Fall 2016

Title Speaker Date
Failure and Flexibility: Exits from Apprenticeship Training in Pre-Modern Europe Ruben Schalk (Utrecht University), Patrick Wallis (LSE) and Claire Lemercier (Sciences Po) 22/9/2016
Was the First Industrial Revolution a Conjuncture in the History of the World Economy? Patrick O'Brien (LSE) 29/9/2016
The Cool Water Effect: Civilization's Late Turn into Human Empowerment Christian Welzel (Leuphana University) 6/10/2016
There will be no seminar this week No seminar 13/10/2016
The Nuclear Family in the History of Indo-European-speaking Societies: a Phylogenetic Comparative Approach (12 and 3)
Laura Fortunato (Oxford University) 20/10/2016
Public Functions, Private Markets: Credit Registration by Aldermen and Notaries in the Low Countries, 1500-1800 Oscar Gelderblom, Mark Hup and Joost Jonker (all Utrecht University) 27/10/2016
Dating the Military Revolution Davide Cantoni (LMU München) 3/11/2016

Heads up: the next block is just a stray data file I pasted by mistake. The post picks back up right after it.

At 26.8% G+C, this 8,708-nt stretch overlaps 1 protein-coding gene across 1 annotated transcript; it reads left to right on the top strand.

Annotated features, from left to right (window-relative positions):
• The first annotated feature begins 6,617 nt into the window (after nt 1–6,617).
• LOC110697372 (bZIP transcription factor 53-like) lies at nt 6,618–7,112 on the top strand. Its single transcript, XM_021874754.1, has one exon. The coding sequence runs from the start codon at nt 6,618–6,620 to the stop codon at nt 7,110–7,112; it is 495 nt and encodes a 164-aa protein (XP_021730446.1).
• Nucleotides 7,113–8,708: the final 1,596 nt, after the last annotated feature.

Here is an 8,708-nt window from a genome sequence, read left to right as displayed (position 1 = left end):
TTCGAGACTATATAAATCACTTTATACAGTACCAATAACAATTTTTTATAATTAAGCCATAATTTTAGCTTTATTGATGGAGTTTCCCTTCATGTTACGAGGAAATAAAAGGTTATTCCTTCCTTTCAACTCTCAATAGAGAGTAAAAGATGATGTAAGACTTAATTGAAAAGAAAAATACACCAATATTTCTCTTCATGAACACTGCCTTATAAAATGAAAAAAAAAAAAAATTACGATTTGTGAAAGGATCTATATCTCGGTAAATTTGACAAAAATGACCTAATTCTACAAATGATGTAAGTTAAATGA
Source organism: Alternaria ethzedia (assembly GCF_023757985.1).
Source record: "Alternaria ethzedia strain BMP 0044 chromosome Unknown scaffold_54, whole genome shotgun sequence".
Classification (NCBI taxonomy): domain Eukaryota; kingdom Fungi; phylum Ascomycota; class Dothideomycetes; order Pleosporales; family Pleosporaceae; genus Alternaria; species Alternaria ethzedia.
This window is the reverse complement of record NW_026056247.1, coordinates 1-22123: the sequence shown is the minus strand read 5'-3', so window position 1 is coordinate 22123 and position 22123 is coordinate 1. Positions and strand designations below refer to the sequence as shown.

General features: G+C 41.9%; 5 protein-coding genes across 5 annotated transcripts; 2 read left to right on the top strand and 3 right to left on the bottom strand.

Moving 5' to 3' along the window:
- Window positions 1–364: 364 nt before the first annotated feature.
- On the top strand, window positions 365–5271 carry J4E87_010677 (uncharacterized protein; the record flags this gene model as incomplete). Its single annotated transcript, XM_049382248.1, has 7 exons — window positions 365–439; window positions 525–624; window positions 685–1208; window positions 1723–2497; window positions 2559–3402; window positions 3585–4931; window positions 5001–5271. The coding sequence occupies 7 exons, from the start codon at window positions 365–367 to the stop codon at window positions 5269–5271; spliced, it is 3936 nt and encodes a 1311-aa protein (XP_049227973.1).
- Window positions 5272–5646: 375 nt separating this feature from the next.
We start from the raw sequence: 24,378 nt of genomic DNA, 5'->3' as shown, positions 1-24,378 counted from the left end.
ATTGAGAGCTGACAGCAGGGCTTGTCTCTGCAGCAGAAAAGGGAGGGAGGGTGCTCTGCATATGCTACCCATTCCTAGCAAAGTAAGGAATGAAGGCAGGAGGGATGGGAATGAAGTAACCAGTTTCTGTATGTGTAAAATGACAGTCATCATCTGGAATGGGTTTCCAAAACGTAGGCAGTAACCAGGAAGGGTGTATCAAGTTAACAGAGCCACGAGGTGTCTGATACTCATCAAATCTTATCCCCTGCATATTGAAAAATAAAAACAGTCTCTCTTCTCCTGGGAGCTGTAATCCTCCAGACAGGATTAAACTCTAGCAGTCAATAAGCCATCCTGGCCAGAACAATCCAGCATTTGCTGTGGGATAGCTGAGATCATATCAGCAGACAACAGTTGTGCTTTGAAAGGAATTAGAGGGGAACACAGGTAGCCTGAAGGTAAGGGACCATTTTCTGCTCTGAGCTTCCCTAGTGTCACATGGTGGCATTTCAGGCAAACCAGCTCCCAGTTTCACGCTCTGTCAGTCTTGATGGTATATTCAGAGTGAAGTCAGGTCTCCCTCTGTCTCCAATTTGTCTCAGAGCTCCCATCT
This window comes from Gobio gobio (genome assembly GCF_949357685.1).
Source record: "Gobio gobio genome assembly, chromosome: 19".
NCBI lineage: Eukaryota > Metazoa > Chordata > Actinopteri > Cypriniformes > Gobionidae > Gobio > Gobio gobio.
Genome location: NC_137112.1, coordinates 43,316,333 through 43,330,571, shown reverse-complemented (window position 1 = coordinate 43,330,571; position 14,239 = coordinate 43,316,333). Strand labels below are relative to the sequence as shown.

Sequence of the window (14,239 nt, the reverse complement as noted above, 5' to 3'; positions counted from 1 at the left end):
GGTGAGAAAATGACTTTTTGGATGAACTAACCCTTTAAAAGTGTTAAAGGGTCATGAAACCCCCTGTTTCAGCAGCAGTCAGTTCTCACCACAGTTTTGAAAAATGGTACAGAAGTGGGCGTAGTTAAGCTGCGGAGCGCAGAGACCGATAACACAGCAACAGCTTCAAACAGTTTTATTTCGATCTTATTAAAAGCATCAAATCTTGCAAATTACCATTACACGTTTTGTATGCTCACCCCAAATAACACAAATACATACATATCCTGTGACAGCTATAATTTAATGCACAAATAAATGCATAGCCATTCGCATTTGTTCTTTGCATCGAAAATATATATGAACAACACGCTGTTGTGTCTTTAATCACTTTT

Government Institutions and Economic Development in Tokugawa Japan: A Study of the Effects of Systems Competition Geert Schreurs (Hitotsubashi University) 10/11/2016
A Consumption-based View of the Standard of Living in the Dutch Republic
Jan de Vries (UC Berkeley) 17/11/2016
A Comparative Perspective on Gender Inequality in Credit Property Markets in Fifteenth-century Brabant Andrea Bardyn (KU Leuven) 24/11/2016
Church Building as a Measure of the Long Boom of Medieval Europe Auke Rijpma, Eltjo Buringh, Jan Luiten van Zanden (all Utrecht University), and Bruce Campbell (Queens university Belfast) 1/12/2016
Imagining the Future. An economic history of Time Preference & Time Horizon Gerarda Westerhuis and Jan Luiten van Zanden (Utrecht University) 8/12/2016

Extra seminar:

Together with Weipeng Yuan: The Development of Chinese Accounting and Bookkeeping Before 1850: Insights from the Tŏng Tài Shēng Business Account Books (1798-1850)

Together with Keith Hoskin: Rational Evolution or Socially Constructed Counter-myth? Cross-cultural Perceptions of the Development of Chinese Commercial Accounting up to c.1850 and its Significance


Richard Macve and Debin Ma (both London School of Economics and Politi